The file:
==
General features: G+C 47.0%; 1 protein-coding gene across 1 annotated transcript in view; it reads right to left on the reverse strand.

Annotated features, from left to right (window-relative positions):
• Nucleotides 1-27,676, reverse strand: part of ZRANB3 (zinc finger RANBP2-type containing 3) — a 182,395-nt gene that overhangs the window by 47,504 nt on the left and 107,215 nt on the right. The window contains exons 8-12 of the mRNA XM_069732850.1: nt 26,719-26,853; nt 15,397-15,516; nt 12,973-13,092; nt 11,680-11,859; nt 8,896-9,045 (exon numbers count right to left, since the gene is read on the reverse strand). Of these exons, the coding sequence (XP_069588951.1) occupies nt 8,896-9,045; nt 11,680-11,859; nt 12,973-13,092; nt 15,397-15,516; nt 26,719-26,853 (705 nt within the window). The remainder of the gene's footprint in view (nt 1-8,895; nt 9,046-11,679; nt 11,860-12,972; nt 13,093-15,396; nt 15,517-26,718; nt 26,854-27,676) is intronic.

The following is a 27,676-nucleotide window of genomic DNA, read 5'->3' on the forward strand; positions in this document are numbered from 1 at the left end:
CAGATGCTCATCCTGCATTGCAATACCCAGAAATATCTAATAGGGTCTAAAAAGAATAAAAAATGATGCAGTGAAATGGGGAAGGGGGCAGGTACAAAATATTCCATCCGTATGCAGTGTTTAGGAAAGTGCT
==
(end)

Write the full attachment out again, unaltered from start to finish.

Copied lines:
General features: G+C 47.0%; 1 protein-coding gene across 1 annotated transcript in view; it reads right to left on the reverse strand.

Annotated features, from left to right (window-relative positions):
• Nucleotides 1-27,676, reverse strand: part of ZRANB3 (zinc finger RANBP2-type containing 3) — a 182,395-nt gene that overhangs the window by 47,504 nt on the left and 107,215 nt on the right. The window contains exons 8-12 of the mRNA XM_069732850.1: nt 26,719-26,853; nt 15,397-15,516; nt 12,973-13,092; nt 11,680-11,859; nt 8,896-9,045 (exon numbers count right to left, since the gene is read on the reverse strand). Of these exons, the coding sequence (XP_069588951.1) occupies nt 8,896-9,045; nt 11,680-11,859; nt 12,973-13,092; nt 15,397-15,516; nt 26,719-26,853 (705 nt within the window). The remainder of the gene's footprint in view (nt 1-8,895; nt 9,046-11,679; nt 11,860-12,972; nt 13,093-15,396; nt 15,517-26,718; nt 26,854-27,676) is intronic.

The following is a 27,676-nucleotide window of genomic DNA, read 5'->3' on the forward strand; positions in this document are numbered from 1 at the left end:
CAGATGCTCATCCTGCATTGCAATACCCAGAAATATCTAATAGGGTCTAAAAAGAATAAAAAATGATGCAGTGAAATGGGGAAGGGGGCAGGTACAAAATATTCCATCCGTATGCAGTGTTTAGGAAAGTGCT